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Introduction

Tuberculosis (TB) affects 9.6 million people each year and leads to 1.5 millions deaths annually, which is exacerbated by the emergence of multidrug resistance (Engstrom, 2016; Glaziou et al., 2014). WHO estimates that there are approximately 48,000 cases of multidrug resistant TB (MDR-TB ) which are resistant to first-line treatment drugs, with around 10% of these being extensively drug-resistant tuberculosis (XDR-TB) that do not respond to some of the second-line drugs (Glaziou et al., 2014; Matteelli, Roggi & Carvalho, 2014). Hence, it is extremely desired to develop novel classes of antibacterial compounds with new mode of action to avoid existing resistance to established targets.

Due to the success of cis-platinum anticancer agents, there has been considerable interest in the development of therapeutic agents based upon other transition metals and ruthenium(II) complexes in particular, because of their well known interaction with nucleic acids, which are generally believed to be a target for many metal-based drugs (Abid, Shamsi & Azam, 2016; Madureira et al., 2013). Octahedral ruthenium complexes have shown tremendous applications in different areas of biological research (Kostova, 2006; Li, Collins & Keene, 2015). Compared to small organic molecules, octahedral ruthenium complexes possess two advantages as DNA binding agents (Erkkila, Odom & Barton, 1999; Song & Yang, 2001). Firstly, the coordination complexes offer a unique modular system through the centered metal acts as a structural center, holding a rigid, three-dimensional scaffold of ligands. The DNA-binding and recognition properties thereby could be easily varied by replacing the ligands. Secondly, ruthenium complexes bear rich photophysical and electrochemical properties, which have led to more extensive fields, such as fluorescent markers and electrochemical probes.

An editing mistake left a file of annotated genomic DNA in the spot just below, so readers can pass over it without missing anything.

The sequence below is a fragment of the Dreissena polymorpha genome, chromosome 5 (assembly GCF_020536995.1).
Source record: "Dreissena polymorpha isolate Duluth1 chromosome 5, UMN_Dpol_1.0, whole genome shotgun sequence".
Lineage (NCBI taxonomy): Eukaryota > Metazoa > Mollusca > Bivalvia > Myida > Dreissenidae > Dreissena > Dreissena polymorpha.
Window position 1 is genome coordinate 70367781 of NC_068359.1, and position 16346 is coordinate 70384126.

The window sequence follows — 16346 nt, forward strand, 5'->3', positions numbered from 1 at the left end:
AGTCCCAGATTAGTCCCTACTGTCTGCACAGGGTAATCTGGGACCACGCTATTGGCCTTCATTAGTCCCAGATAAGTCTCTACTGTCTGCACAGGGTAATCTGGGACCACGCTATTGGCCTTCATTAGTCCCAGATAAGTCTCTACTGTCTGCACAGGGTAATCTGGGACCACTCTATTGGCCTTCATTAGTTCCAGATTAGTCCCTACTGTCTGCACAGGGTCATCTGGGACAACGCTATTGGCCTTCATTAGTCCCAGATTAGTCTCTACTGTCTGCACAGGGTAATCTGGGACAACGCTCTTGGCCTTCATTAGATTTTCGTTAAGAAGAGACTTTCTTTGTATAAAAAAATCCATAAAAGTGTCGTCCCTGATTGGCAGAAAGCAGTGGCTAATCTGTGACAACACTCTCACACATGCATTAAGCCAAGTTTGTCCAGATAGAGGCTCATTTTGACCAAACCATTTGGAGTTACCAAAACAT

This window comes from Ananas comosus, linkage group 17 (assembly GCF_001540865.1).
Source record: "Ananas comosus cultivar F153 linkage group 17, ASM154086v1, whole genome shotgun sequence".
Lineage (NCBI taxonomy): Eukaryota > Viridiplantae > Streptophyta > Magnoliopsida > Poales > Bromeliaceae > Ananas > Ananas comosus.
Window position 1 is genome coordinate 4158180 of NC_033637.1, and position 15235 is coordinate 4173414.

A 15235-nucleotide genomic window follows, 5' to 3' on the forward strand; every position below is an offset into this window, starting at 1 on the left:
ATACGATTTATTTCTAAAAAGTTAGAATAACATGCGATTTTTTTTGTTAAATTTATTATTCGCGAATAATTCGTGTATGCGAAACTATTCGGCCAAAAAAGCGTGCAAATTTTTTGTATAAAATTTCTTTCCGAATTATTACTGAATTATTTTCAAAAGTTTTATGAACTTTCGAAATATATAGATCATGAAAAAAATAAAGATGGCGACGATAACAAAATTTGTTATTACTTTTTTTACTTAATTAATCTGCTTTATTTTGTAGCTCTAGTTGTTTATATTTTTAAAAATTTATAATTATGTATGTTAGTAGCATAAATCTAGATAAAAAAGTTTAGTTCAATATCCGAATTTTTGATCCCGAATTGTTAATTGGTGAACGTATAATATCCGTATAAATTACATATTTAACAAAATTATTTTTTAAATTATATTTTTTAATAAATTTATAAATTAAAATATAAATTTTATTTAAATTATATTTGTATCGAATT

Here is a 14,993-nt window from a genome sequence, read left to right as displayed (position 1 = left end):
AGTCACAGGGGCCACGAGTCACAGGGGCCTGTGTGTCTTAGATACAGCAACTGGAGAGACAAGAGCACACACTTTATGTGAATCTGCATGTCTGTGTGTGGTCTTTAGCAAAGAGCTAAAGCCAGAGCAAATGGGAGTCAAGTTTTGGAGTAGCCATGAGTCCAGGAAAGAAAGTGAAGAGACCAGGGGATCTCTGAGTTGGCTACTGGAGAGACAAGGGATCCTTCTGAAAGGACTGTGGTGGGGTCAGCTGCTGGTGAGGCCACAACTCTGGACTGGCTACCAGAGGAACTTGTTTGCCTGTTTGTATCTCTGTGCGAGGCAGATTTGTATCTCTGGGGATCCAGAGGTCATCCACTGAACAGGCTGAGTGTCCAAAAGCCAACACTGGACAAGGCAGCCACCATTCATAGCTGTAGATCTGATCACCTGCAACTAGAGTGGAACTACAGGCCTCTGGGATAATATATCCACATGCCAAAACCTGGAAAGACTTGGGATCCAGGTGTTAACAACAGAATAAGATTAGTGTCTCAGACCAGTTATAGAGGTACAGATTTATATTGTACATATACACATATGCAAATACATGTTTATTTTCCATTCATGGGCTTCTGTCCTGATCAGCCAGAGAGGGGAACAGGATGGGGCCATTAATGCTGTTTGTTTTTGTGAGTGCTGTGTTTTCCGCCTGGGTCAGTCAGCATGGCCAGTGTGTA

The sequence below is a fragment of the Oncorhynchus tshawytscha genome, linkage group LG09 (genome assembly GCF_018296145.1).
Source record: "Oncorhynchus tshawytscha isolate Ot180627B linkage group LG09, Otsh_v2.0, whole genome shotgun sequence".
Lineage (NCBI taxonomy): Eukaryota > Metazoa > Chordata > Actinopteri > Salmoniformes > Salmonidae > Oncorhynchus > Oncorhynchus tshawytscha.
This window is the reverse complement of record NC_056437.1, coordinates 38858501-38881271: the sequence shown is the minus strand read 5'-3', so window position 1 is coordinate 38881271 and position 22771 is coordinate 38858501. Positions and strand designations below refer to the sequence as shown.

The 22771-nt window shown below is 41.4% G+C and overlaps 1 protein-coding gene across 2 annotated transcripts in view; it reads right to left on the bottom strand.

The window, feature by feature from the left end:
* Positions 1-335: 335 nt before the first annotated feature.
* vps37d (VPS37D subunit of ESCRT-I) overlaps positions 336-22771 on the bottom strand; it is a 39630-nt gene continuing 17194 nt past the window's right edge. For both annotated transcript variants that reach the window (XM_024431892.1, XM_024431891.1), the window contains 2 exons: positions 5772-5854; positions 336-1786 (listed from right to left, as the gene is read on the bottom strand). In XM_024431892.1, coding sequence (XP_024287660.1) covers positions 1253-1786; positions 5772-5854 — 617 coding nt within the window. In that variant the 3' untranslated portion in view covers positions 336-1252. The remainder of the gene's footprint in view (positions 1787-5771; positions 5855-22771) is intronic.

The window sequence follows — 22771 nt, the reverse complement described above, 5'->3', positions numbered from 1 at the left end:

In order to gain novel antibacterial agents for the treatment of M. tuberculosis infection, we investigated the antibacterial activities of the representative ruthenium polypyridyl complexes, 1, 2 and 3 (Fig. 1), and found that they displayed potent antimicrobial activity against M. smegmatis, a nonpathogenic strain often used as a surrogate for the detection of compounds which are inhibitory to the growth of M. tuberculosis (Chaturvedi et al., 2007; Kostova, 2006). The bactericidal effect of complex 3 on M. smegmatis was dependent on ROS production. The dramatic killing of M. smegmatis by ruthenium complexes argues for the syntheses of series of derivatives to further investigate their effect on M. tuberculosis.

Antimicrobial activities of ruthenium complexes.

Figure 1: Antimicrobial activities of ruthenium complexes.

(A) Strains including E. coli ATCC25922 and M. smegmatis mc2155 were used as indicator strains; (B) Chemical structures of complexes (13).

Materials and Methods

Tested compounds